In a case before the Canadian courts, lawyers are arguing that poor immigrant candidates who are applying under humanitarian and compassionate grounds, should have their application fee waived if they cannot afford it.
However, lawyers for the government said the access to humanitarian consideration, as opposed to access to justice in courts and tribunals, is not a right but "an exceptional relief on discretionary bases." (sic)
To me, its another interesting governmental disconnect when you call a process compassionate, yet start it with an act of self-interest (making the applicant pay a fee to be considered). Face it, while it is government's role to provide a range of agreed-to services, legislated by their MPs, it is the bureaucrats role to limit access to those same services. There's nothing like a fee to keep something out of reach.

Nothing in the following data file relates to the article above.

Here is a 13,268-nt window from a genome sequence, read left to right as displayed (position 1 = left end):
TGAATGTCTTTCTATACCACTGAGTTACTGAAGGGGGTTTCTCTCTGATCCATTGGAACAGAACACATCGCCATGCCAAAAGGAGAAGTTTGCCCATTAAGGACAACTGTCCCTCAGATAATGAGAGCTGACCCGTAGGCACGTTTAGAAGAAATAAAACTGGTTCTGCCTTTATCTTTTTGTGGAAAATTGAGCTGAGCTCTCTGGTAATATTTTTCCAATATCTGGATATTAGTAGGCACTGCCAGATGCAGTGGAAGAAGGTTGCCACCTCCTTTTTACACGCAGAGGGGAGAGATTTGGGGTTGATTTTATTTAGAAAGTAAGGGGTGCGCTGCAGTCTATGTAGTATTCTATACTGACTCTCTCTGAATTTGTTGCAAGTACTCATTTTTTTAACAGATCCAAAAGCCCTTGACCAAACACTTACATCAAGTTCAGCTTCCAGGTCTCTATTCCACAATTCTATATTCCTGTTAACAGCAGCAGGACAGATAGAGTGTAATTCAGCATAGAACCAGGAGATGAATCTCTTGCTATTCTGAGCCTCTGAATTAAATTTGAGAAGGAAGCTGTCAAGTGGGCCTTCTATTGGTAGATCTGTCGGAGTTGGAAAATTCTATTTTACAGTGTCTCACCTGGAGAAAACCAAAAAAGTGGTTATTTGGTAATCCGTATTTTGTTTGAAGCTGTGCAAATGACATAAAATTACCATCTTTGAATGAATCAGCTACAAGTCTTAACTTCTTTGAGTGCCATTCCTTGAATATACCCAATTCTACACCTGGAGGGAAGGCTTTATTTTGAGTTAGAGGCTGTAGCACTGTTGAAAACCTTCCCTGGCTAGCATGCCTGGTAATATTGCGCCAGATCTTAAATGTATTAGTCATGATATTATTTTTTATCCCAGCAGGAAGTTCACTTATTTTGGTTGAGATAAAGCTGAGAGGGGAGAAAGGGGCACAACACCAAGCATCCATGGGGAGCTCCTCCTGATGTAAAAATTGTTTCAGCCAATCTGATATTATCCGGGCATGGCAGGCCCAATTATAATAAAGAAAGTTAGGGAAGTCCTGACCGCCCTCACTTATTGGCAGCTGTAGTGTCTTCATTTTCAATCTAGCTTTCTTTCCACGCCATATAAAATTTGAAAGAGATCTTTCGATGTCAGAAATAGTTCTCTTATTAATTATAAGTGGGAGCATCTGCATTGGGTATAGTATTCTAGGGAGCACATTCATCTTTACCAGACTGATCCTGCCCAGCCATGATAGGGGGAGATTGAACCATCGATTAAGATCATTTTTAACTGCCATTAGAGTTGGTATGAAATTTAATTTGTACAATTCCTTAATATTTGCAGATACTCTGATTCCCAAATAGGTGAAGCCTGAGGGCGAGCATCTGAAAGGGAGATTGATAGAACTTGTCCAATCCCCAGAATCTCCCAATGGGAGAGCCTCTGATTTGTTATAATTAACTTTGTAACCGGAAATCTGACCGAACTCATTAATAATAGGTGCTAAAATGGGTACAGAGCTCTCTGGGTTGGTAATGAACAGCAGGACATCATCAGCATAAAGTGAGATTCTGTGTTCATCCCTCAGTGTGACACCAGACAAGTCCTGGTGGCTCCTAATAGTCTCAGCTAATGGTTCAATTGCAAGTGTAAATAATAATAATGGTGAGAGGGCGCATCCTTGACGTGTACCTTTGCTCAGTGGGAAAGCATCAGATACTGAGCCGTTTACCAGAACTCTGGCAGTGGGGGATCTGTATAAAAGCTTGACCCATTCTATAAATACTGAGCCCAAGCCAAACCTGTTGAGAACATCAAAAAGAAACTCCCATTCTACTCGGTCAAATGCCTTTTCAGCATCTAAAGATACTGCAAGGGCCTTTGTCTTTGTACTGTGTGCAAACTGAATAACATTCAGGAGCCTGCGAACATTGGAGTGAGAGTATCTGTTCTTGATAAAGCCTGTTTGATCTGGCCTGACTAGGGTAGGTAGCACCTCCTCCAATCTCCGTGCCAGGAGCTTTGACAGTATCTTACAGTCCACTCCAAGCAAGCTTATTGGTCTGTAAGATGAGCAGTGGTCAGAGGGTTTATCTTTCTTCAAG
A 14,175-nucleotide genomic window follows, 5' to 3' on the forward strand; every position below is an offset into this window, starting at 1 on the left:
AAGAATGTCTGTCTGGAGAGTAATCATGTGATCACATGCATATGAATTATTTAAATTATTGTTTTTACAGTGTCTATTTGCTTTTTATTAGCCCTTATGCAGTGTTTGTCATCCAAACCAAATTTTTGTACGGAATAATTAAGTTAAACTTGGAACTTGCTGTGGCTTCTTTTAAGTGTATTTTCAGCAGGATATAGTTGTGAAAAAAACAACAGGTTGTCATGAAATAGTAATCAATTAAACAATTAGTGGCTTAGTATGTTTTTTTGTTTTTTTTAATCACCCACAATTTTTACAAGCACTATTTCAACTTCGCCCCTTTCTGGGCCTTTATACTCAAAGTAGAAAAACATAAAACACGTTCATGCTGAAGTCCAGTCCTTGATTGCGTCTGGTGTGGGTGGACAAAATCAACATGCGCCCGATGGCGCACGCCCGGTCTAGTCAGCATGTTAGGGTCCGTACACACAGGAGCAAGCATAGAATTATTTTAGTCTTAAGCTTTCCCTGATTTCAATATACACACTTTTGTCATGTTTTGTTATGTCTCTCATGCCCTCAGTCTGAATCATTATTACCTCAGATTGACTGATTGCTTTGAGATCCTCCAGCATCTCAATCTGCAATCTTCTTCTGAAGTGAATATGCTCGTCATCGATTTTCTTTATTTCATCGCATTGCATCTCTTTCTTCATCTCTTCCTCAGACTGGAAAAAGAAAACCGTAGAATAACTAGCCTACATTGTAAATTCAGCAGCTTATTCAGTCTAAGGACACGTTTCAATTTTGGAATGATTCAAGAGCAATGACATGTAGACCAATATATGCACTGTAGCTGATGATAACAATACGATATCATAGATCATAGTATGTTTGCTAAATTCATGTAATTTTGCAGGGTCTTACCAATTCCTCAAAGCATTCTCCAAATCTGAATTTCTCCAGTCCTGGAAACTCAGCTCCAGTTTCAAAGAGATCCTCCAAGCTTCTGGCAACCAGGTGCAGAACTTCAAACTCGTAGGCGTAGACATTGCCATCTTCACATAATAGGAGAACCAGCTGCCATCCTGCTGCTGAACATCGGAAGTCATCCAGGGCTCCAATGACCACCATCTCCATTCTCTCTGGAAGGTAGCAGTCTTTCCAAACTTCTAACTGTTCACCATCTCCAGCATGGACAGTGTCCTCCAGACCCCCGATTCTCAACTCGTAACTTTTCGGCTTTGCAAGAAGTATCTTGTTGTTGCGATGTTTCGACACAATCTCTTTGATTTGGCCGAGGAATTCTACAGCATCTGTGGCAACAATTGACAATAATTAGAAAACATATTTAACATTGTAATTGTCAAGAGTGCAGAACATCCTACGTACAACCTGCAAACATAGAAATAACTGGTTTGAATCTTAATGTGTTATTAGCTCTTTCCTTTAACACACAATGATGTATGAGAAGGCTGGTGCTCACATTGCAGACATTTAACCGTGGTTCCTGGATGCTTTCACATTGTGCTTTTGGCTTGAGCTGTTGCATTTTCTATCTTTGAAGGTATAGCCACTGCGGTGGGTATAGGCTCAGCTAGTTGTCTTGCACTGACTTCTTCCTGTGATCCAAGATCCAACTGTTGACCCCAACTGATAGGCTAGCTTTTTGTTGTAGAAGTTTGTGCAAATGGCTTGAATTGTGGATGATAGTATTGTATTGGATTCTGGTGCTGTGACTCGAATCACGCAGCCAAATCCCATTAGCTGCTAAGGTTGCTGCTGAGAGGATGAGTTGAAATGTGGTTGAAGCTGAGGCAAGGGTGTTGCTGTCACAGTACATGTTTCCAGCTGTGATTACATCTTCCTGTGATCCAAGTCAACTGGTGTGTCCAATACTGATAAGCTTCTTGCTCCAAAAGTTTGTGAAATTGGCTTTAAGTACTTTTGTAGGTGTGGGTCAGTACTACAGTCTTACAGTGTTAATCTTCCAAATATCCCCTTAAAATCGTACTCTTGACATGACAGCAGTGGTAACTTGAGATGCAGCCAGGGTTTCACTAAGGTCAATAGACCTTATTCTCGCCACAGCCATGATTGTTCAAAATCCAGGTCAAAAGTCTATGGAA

The government is granting residency in these cases over half the time - which tells you that half the time, these people should have been let in in the first place, if only the case officer considered the WHOLE case. This avenue of last resort for immigrants is in essence a path of extortion. H/C grounds applications are "appeals" - they are heard in front of an appeals official. To say you have no right to appeal a poor judgment unless you can pay (the current standard) is highly undemocratic. Unfortunately, it is not unique to Canada.
If you can pay a fee that covers some of the overhead on your case, that's fine. But if an applicant truly can't, then come on Canada - show some real compassion.
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